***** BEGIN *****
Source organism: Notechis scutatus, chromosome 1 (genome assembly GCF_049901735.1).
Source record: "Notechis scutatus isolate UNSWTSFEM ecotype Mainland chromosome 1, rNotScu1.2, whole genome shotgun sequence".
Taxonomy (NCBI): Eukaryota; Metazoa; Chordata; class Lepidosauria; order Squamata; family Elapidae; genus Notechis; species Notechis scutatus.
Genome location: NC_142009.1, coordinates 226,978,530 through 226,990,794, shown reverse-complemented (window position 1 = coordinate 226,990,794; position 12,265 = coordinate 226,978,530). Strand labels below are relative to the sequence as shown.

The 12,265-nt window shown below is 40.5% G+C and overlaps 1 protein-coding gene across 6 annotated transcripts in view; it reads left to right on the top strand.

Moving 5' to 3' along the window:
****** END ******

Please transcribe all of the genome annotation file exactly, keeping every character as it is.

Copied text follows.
Source organism: Notechis scutatus, chromosome 1 (genome assembly GCF_049901735.1).
Source record: "Notechis scutatus isolate UNSWTSFEM ecotype Mainland chromosome 1, rNotScu1.2, whole genome shotgun sequence".
Taxonomy (NCBI): Eukaryota; Metazoa; Chordata; class Lepidosauria; order Squamata; family Elapidae; genus Notechis; species Notechis scutatus.
Genome location: NC_142009.1, coordinates 226,978,530 through 226,990,794, shown reverse-complemented (window position 1 = coordinate 226,990,794; position 12,265 = coordinate 226,978,530). Strand labels below are relative to the sequence as shown.

The 12,265-nt window shown below is 40.5% G+C and overlaps 1 protein-coding gene across 6 annotated transcripts in view; it reads left to right on the top strand.

Moving 5' to 3' along the window: